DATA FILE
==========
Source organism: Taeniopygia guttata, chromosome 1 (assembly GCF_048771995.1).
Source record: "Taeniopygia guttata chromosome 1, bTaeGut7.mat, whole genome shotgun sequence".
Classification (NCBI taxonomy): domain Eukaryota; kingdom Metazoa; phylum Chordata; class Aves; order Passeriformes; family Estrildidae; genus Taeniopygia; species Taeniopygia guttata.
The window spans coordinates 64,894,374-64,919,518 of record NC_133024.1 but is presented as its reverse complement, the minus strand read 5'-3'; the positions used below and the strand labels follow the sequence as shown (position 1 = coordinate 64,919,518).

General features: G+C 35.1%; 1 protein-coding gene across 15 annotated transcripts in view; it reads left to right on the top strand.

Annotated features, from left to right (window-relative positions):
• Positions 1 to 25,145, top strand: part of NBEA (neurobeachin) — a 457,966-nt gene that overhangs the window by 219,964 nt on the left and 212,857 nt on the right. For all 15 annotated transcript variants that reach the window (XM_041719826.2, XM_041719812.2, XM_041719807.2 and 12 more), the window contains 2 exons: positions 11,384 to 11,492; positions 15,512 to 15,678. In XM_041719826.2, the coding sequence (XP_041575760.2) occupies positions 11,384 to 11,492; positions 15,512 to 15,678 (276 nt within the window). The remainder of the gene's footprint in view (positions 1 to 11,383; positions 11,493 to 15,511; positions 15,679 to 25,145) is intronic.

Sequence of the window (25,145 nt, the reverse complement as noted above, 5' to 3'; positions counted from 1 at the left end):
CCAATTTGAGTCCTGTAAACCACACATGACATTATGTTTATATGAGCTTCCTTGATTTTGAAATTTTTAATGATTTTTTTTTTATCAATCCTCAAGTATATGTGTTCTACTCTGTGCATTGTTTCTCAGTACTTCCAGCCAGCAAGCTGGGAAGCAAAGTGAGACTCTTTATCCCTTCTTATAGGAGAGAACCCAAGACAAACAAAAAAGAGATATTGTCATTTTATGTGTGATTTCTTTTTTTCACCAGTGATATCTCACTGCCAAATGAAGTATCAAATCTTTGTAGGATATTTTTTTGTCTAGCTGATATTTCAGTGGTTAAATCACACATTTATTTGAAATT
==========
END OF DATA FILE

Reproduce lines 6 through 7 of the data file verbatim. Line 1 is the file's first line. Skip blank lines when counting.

Annotated features, from left to right (window-relative positions):
• Positions 1 to 25,145, top strand: part of NBEA (neurobeachin) — a 457,966-nt gene that overhangs the window by 219,964 nt on the left and 212,857 nt on the right. For all 15 annotated transcript variants that reach the window (XM_041719826.2, XM_041719812.2, XM_041719807.2 and 12 more), the window contains 2 exons: positions 11,384 to 11,492; positions 15,512 to 15,678. In XM_041719826.2, the coding sequence (XP_041575760.2) occupies positions 11,384 to 11,492; positions 15,512 to 15,678 (276 nt within the window). The remainder of the gene's footprint in view (positions 1 to 11,383; positions 11,493 to 15,511; positions 15,679 to 25,145) is intronic.